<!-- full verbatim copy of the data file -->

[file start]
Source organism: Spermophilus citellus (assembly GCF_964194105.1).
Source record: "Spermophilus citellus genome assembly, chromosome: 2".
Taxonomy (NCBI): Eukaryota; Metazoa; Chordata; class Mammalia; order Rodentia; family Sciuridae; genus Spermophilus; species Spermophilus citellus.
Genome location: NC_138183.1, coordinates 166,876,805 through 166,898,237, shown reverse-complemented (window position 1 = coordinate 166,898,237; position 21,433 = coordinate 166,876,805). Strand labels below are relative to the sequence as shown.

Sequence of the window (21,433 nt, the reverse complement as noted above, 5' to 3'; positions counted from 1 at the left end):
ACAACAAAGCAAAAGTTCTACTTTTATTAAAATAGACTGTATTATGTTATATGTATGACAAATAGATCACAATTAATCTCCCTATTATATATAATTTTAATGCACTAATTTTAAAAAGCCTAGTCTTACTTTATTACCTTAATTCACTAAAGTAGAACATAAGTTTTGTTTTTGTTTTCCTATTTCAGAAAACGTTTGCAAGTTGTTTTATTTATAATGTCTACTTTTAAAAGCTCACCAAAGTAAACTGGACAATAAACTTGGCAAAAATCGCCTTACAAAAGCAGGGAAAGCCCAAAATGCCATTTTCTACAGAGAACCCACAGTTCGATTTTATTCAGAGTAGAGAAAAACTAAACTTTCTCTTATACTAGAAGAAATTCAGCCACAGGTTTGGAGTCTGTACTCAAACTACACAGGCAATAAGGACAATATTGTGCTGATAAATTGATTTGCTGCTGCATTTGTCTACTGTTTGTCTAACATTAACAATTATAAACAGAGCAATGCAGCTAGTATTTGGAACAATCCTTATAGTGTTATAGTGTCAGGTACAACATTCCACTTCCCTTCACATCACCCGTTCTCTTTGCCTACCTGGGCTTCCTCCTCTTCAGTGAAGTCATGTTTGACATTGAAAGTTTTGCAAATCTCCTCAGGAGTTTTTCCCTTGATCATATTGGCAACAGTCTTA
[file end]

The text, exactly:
Source organism: Spermophilus citellus (assembly GCF_964194105.1).
Source record: "Spermophilus citellus genome assembly, chromosome: 2".
Taxonomy (NCBI): Eukaryota; Metazoa; Chordata; class Mammalia; order Rodentia; family Sciuridae; genus Spermophilus; species Spermophilus citellus.
Genome location: NC_138183.1, coordinates 166,876,805 through 166,898,237, shown reverse-complemented (window position 1 = coordinate 166,898,237; position 21,433 = coordinate 166,876,805). Strand labels below are relative to the sequence as shown.

Sequence of the window (21,433 nt, the reverse complement as noted above, 5' to 3'; positions counted from 1 at the left end):
ACAACAAAGCAAAAGTTCTACTTTTATTAAAATAGACTGTATTATGTTATATGTATGACAAATAGATCACAATTAATCTCCCTATTATATATAATTTTAATGCACTAATTTTAAAAAGCCTAGTCTTACTTTATTACCTTAATTCACTAAAGTAGAACATAAGTTTTGTTTTTGTTTTCCTATTTCAGAAAACGTTTGCAAGTTGTTTTATTTATAATGTCTACTTTTAAAAGCTCACCAAAGTAAACTGGACAATAAACTTGGCAAAAATCGCCTTACAAAAGCAGGGAAAGCCCAAAATGCCATTTTCTACAGAGAACCCACAGTTCGATTTTATTCAGAGTAGAGAAAAACTAAACTTTCTCTTATACTAGAAGAAATTCAGCCACAGGTTTGGAGTCTGTACTCAAACTACACAGGCAATAAGGACAATATTGTGCTGATAAATTGATTTGCTGCTGCATTTGTCTACTGTTTGTCTAACATTAACAATTATAAACAGAGCAATGCAGCTAGTATTTGGAACAATCCTTATAGTGTTATAGTGTCAGGTACAACATTCCACTTCCCTTCACATCACCCGTTCTCTTTGCCTACCTGGGCTTCCTCCTCTTCAGTGAAGTCATGTTTGACATTGAAAGTTTTGCAAATCTCCTCAGGAGTTTTTCCCTTGATCATATTGGCAACAGTCTTA